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Friday, June 30, 2006

Who asked?

There's a certain art in asking rabbis questions. Depending on how you word things, you'll get different answers. The same goes for polls, referendums and the like. Only a simple 1+1=2 is absolute.

I'm disgusted with the headlines:
Rabbis Forbid Hitchhiking at This Time


First of all, if you read the article clearly, you see that the information given is not so black and white. But more important is: Who asked the rabbis? And what exactly did they ask?

The normative, accepted procedure is that a person ask a rabbi his own question. That means that if a reporter asked a rabbi: "In principle, is it forbidden, at this time to hitchhike?" Nobody is required to obey the rabbi except the person who asked, who probably doesn't even need to "take rides."

A few years ago, when terrorists were shooting Israeli vehicles on the roads near us, the school I work for was trying to pressure me into traveling a very long, inconvenient route, which would have made my working there impossible. They also wanted me to sign away their responsibility. Or maybe they just wanted me to quite, and if I quit, I wouldn't get full compensation.

After a very unpleasant time at work, when waiting for a ride home at the "half-way" location of Ofra, who should arrive, but my local rabbi, Rabbi Elchanan Bin Nun, and since I was the only passenger, I was able to ask him very specifically what to do. He told me to continue traveling as usual. And he knew exactly what that meant, that I'd be hitchhiking.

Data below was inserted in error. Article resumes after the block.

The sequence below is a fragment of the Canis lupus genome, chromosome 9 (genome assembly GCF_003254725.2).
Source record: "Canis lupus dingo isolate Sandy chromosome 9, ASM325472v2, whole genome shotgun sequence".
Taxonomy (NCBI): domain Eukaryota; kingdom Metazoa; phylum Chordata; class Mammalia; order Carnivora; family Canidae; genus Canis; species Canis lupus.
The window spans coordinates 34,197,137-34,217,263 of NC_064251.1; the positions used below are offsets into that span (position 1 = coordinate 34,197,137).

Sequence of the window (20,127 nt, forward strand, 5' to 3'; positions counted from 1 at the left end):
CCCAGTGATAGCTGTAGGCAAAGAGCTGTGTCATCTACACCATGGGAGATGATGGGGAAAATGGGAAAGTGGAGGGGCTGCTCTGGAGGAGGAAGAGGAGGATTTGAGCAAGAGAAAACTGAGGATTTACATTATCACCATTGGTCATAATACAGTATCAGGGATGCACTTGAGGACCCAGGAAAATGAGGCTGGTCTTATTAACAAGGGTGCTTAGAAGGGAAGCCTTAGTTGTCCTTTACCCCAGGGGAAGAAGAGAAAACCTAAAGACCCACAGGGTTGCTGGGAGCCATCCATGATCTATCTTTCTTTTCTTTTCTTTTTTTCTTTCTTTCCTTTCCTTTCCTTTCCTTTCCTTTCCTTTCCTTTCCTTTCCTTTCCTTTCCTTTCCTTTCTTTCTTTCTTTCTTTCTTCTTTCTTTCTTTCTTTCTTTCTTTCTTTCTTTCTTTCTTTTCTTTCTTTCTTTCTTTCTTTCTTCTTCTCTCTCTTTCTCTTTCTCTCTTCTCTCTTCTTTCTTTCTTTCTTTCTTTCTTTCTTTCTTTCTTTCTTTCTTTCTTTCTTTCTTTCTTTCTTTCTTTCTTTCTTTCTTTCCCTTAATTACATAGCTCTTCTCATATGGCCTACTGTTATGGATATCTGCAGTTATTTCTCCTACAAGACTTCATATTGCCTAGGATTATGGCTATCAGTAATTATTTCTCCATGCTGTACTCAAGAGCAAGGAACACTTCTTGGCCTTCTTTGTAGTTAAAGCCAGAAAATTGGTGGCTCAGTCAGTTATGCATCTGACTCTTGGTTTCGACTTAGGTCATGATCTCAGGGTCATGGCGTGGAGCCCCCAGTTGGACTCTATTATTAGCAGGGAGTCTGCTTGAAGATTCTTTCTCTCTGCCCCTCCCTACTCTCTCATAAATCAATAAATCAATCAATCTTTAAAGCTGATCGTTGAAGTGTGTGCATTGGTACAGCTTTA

The roads were a lot more dangerous then.

I asked my personal question to my community rabbi and I got my answer. It's a lot of nerve of the media to publish "rabbinic responses" as if they apply to all.

2 comments:

Anonymous said...

If you read R Melamed's answer to the question of hichhiking in this week's B'Sheva magazine, he essentially says "continue to hichhike, but take elementary precautions". Apart from that, picking up hichhikers is a sort of "Hahnasat Orhim" (welcoming of guests), which is a great Mitzva; it enables the driver to share something with others and not just travel in his cocoon on wheels. It also gives the driver a sense of security that he is not alone, especially at night on less travelled roads - and more than once, the hichhikers helped me not miss a turn when getting to an unfamiliar destination in the Shomron!

Batya said...

Yes, I, as a hitchhiker, consider it a very special part of my "social life."

I complained to A7 about the headline.